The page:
A Silverton Summer

Prior to the summer of 2020, the last time that I'd been in one place for more than three weeks was the winter of 2015. In the spring of 2016, my partner and I had bought ourselves a little 13-foot Scamp trailer and moved into it full time. Mobile life had treated us well, and we'd adopted a routine of moving around the west looking for good riding, running, and packrafting opportunities. We'd always said that we'd continue with #Scamplife until we found something better or something forced us out of it. 

The first summer we lived in that little trailer, we moved campsites at least once a week, sometimes twice. As the years went on, we shifted the trailer less and less, choosing to explore places more in depth instead of trying to cast quite as wide of a net. But even with moving less, we were still grocery shopping several times a week. We were also highly reliant on local libraries and coffee shops to provide us with extra space to work and exist. Trying to coexist in 60 square feet every day with another human was workable at best, but we never called it comfortable. 

When COVID hit, we knew that we'd have to change something if we wanted to maintain some semblance of our lifestyle. While we waited out the lockdown in Salt Lake City in a house, we contemplated our options. How do we travel and live our lives while still keeping ourselves and the people around us as safe as possible?

Eszter’s partner Scott descends on his mountain bike to a lush valley with an alpine lake.

Our solution involved a bigger trailer and a decision to spend the summer in one place. If we had enough space to ourselves that we could work sustainably and a big enough fridge to minimize grocery runs, we figured that wherever we ended up, we could minimize risk to both ourselves and the community we were in. Our new trailer ended up in Silverton, Colorado in early July. We didn’t leave until early October. I'd passed through this area several times over the years, riding this and that, but I'd never felt like I had had the chance to dig into the lesser-known routes of the place. 

As someone who thrives on novelty, I was a little worried about committing to a place for an extended period of time. But as it turns out, I thoroughly enjoyed my three months of only leaving the county in order to get groceries.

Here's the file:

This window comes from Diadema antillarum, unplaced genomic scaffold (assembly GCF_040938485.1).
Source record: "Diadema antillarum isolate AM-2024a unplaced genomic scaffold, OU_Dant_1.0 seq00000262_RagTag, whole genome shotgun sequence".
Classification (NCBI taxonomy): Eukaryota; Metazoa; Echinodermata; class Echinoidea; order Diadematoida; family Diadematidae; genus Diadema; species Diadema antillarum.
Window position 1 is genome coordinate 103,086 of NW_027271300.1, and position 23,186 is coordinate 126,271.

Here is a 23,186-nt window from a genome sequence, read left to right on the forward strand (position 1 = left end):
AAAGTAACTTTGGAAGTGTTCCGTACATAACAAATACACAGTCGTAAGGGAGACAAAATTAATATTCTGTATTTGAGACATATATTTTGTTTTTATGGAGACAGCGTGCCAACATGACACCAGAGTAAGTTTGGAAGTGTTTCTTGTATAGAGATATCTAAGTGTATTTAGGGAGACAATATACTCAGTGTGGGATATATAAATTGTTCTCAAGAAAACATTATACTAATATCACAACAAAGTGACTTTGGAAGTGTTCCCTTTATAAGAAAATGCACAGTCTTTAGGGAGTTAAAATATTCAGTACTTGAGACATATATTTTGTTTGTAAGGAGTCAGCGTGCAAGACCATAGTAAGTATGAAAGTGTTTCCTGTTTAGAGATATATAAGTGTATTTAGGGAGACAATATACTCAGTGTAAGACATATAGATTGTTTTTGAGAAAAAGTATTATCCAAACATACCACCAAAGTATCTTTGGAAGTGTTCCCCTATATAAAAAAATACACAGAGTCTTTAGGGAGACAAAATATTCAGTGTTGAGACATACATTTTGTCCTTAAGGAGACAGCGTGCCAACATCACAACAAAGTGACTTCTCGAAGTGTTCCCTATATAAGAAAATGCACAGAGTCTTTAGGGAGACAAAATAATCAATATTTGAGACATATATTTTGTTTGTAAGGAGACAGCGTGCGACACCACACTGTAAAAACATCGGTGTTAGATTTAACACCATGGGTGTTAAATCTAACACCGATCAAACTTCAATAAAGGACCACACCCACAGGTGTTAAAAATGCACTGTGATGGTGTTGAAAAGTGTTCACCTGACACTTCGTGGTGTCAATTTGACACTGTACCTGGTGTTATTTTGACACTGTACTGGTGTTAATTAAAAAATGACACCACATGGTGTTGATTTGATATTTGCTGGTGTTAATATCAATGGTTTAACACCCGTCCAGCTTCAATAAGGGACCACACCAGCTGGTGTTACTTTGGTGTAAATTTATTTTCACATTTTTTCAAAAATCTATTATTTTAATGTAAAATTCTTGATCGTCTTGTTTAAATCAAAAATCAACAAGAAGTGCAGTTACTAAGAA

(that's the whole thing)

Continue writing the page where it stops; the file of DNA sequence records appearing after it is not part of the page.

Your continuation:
Scott rides a meandering singletrack trail above a hanging valley among the mountains.

Silverton is surrounded by giant mountains. The town itself sits at 9,318 feet and all of the peaks around it rise steeply past 13,000 feet. It's also right on the Colorado Trail bike route, a route that I'd traversed three times in the past. The 30 miles of trail north of town is a stunning high-alpine wonderland. The 74 miles south of town is possibly the most fun section of the CT, connecting Silverton with the southern terminus of the trail in Durango. I'd ridden it all in the past and seen trails going off both sides, wondering where they all went. 

With a whole summer at my fingertips, it was time to find out. Heading north always meant a 3,000-foot climb from the valley floor to access the trail high in the alpine. I wandered up and down the various drainages, Minnie, Maggie, a couple of the Pole Creeks. Each valley had some semblance of a trail. Some were faint, some non-existent, others were open to moto traffic, but each had its own character and views. I got to re-ride the final miles of the CT to Stoney Pass on an unloaded bike, on fresh legs. All my previous traversals had been during week-long race efforts. I developed a whole new appreciation of the intricacies and complexity of the landscapes that I'd previously just ridden past.